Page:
Former Israeli Foreign Minister Shlomo Ben-Ami was a key figure in the Camp David negotiations and many other rounds of peace talks, public and secret, with Palestinian and Arab officials. Here he offers an unflinching account of the Arab-Israeli conflict, informed by his firsthand knowledge of the major characters and events. Clear-eyed and unsparing, Ben-Ami traces the twists and turns of the Middle East conflict and gives us behind-the-scenes accounts of the meetings in Oslo, Madrid, and Camp David. The author paints particularly trenchant portraits of key figures from Ben-Gurion to Bill Clinton. He is highly critical of both Ariel Sharon and the late Yasser Arafat, seeing Arafat's rejection of Clinton's peace plan as a crime against the Palestinian people. The author is also critical of President Bush's Middle East policy, which he calls "a presumptuous grand strategy." Along the way, Ben-Ami highlights the many blunders on both sides, describing for instance how the great victory of the Six Day War launched many Israelis on a misbegotten "messianic" dream of controlling all the Biblical Jewish lands, which only served to make the Palestinian problem much worse. In contrast, it has only been when Israel has suffered setbacks that it has made moves towards peace. The best hope for the region, he concludes, is to create an international mandate in the Palestinian territories that would lead to the implementation of Clinton's two-state peace parameters. Scars of War, Wounds of Peace is a major work of history--with by far the most fair and balanced critique of Israel ever to come from one of its key officials. This paperback edition features a new Epilogue by the author featuring an analysis of the most recent events in the Israeli-Arab situation, from the disappearance of Ariel Sharon from public life to the emergence of Hamas and Israel's recent war against Hizballah. It is an absolute must-read for everyone who wants to understand the dynamics of the Arab-Israeli conflict.

The Jewish Origins of Israeli Foreign Policy

A Study in Tradition and Survival

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Author: Shmuel Sandler

Publisher: Routledge

ISBN: 1351762729

Category: Political Science

Page: 202

View: 1994

The conventional understanding of Israeli foreign policy has been that it is a relatively new phenomenon, with some claiming that the ‘Jewish People’ is an invention by mid-19th century Jewish historians, or simply an ‘imagined community’. This book disputes these claims by demonstrating that the Jews have a tradition of foreign relations based on an historical political tradition that goes back thousands of years, and that this tradition has been carried over to the State of Israel. The Jewish political tradition in foreign policy has always been defensive-oriented, whether under sovereignty or in the Diaspora. Power has generally been only a means for achieving survival rather than a goal in itself, whereas Jewish national identity has always been related to historical Zion. In order to explore the question of whether it is possible to identify patterns of international behaviour in the foreign policy of the Jews, the book begins with the Bible and continues through the period of the First and Second Temples, then looks at the long generations when the Jewish people were stateless, and ultimately concludes with an examination of the sovereign Jewish state of Israel. The underlying assumption is that an understanding of these characteristics will allow us to derive a better understanding of the Jewish origins of Israel’s foreign policy, which should in turn help to eliminate many of the harshest criticisms of Israel’s foreign policy. By presenting a nuanced and intricate examination of longstanding Jewish foreign policy principles, this book will appeal to students and scholars of Jewish Studies, Israeli Studies, International Relations and anyone with an interest in the relationship between religion and foreign policy.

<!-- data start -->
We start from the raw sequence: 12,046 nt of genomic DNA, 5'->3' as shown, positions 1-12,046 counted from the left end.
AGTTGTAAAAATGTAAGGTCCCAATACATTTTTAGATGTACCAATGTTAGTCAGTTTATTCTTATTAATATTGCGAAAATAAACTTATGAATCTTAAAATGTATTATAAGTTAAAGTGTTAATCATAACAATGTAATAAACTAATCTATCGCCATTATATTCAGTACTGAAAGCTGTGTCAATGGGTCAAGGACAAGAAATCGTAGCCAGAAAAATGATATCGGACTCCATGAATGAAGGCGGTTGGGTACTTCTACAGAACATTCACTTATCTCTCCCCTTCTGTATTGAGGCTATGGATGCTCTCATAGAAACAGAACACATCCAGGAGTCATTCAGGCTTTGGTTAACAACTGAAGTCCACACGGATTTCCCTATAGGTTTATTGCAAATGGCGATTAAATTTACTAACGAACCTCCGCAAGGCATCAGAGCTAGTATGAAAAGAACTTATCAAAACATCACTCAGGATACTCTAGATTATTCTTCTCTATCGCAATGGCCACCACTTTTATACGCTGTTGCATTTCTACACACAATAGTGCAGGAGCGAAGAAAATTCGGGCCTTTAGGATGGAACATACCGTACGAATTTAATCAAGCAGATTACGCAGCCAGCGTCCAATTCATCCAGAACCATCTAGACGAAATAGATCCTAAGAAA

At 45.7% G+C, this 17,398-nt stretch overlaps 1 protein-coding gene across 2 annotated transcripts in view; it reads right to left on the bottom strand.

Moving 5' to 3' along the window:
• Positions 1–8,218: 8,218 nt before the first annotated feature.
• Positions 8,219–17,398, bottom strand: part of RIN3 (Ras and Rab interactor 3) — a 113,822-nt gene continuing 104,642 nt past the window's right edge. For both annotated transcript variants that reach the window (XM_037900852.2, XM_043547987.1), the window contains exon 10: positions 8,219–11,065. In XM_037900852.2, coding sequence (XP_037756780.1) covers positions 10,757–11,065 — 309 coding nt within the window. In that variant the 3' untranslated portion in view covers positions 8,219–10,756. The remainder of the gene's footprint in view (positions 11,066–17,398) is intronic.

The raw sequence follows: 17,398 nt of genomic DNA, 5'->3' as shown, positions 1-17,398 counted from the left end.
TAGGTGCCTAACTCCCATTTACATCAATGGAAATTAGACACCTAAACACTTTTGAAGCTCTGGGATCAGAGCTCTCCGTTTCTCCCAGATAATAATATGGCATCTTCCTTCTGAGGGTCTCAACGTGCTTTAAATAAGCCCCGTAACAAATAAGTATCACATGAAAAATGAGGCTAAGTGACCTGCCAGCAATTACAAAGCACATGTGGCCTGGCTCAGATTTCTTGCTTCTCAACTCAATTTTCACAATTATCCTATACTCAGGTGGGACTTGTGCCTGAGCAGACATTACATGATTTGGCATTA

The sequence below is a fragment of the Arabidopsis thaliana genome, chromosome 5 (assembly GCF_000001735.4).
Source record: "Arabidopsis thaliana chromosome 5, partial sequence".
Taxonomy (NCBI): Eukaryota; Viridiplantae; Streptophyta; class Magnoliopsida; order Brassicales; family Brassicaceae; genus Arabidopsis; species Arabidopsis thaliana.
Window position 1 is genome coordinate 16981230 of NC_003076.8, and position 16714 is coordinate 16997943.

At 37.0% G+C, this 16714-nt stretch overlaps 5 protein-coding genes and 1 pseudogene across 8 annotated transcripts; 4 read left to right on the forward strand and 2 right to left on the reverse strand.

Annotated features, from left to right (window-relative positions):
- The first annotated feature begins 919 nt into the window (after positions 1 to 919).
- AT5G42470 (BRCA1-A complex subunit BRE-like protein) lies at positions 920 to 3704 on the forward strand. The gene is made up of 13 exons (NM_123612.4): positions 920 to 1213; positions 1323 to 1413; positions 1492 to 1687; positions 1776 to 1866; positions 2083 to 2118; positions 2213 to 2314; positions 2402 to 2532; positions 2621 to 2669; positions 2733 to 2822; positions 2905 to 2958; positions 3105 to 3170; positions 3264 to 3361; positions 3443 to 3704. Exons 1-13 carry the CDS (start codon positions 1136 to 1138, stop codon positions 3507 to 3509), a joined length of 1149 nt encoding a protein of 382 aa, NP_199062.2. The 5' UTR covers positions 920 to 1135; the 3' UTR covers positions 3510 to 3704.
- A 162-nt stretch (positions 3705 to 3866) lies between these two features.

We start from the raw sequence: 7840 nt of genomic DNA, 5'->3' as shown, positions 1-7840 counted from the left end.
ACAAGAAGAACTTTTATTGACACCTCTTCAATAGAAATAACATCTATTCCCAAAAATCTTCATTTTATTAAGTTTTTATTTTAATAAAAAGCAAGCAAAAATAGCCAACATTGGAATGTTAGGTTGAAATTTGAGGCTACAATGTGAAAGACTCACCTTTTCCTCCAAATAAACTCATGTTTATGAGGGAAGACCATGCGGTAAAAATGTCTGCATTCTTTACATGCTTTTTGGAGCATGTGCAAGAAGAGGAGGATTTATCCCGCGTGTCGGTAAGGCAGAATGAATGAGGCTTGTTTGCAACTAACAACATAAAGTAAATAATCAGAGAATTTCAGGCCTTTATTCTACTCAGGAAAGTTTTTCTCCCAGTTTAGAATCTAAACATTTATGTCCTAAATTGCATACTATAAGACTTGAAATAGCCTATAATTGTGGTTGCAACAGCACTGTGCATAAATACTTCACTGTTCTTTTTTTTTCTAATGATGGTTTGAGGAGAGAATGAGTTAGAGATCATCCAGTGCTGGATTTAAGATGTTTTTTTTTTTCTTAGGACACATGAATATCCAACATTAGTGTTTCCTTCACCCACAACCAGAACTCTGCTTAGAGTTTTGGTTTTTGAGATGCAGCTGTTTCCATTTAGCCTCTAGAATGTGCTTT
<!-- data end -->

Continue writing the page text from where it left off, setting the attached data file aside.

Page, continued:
The Other Arab-Israeli Conflict

Making America's Middle East Policy, from Truman to Reagan

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Author: Steven L. Spiegel

Publisher: University of Chicago Press

ISBN: 022622614X